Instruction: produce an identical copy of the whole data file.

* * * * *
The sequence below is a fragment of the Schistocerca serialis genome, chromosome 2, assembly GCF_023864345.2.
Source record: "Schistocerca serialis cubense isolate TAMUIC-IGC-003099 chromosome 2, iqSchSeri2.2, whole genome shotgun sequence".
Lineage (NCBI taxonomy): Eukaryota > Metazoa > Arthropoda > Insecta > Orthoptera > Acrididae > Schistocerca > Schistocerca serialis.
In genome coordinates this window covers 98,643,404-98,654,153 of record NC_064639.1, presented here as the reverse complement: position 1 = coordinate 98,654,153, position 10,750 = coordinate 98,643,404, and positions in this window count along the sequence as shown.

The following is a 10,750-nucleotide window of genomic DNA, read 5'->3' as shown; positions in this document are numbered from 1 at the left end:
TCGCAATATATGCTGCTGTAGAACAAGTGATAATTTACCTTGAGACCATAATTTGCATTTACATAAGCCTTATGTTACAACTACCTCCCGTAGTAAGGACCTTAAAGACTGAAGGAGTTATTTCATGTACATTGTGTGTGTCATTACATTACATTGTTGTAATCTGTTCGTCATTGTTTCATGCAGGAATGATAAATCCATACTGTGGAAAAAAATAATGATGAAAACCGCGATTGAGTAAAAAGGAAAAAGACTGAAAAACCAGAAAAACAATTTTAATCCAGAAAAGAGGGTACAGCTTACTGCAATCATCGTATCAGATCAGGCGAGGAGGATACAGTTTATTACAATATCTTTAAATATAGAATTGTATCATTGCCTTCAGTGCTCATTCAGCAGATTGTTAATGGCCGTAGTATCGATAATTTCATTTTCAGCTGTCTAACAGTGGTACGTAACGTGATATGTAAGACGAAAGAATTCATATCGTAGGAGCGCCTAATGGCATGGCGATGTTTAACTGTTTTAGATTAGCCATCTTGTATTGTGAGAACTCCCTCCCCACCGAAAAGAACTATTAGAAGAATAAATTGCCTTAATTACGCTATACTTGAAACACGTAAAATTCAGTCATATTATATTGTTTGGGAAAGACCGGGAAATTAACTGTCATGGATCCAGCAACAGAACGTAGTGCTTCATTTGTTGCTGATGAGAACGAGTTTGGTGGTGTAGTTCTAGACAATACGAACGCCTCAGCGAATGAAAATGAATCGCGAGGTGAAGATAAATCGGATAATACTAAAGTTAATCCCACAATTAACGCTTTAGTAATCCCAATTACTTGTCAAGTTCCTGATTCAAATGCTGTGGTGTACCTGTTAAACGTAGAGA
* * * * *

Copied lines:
The sequence below is a fragment of the Schistocerca serialis genome, chromosome 2, assembly GCF_023864345.2.
Source record: "Schistocerca serialis cubense isolate TAMUIC-IGC-003099 chromosome 2, iqSchSeri2.2, whole genome shotgun sequence".
Lineage (NCBI taxonomy): Eukaryota > Metazoa > Arthropoda > Insecta > Orthoptera > Acrididae > Schistocerca > Schistocerca serialis.
In genome coordinates this window covers 98,643,404-98,654,153 of record NC_064639.1, presented here as the reverse complement: position 1 = coordinate 98,654,153, position 10,750 = coordinate 98,643,404, and positions in this window count along the sequence as shown.

The following is a 10,750-nucleotide window of genomic DNA, read 5'->3' as shown; positions in this document are numbered from 1 at the left end:
TCGCAATATATGCTGCTGTAGAACAAGTGATAATTTACCTTGAGACCATAATTTGCATTTACATAAGCCTTATGTTACAACTACCTCCCGTAGTAAGGACCTTAAAGACTGAAGGAGTTATTTCATGTACATTGTGTGTGTCATTACATTACATTGTTGTAATCTGTTCGTCATTGTTTCATGCAGGAATGATAAATCCATACTGTGGAAAAAAATAATGATGAAAACCGCGATTGAGTAAAAAGGAAAAAGACTGAAAAACCAGAAAAACAATTTTAATCCAGAAAAGAGGGTACAGCTTACTGCAATCATCGTATCAGATCAGGCGAGGAGGATACAGTTTATTACAATATCTTTAAATATAGAATTGTATCATTGCCTTCAGTGCTCATTCAGCAGATTGTTAATGGCCGTAGTATCGATAATTTCATTTTCAGCTGTCTAACAGTGGTACGTAACGTGATATGTAAGACGAAAGAATTCATATCGTAGGAGCGCCTAATGGCATGGCGATGTTTAACTGTTTTAGATTAGCCATCTTGTATTGTGAGAACTCCCTCCCCACCGAAAAGAACTATTAGAAGAATAAATTGCCTTAATTACGCTATACTTGAAACACGTAAAATTCAGTCATATTATATTGTTTGGGAAAGACCGGGAAATTAACTGTCATGGATCCAGCAACAGAACGTAGTGCTTCATTTGTTGCTGATGAGAACGAGTTTGGTGGTGTAGTTCTAGACAATACGAACGCCTCAGCGAATGAAAATGAATCGCGAGGTGAAGATAAATCGGATAATACTAAAGTTAATCCCACAATTAACGCTTTAGTAATCCCAATTACTTGTCAAGTTCCTGATTCAAATGCTGTGGTGTACCTGTTAAACGTAGAGA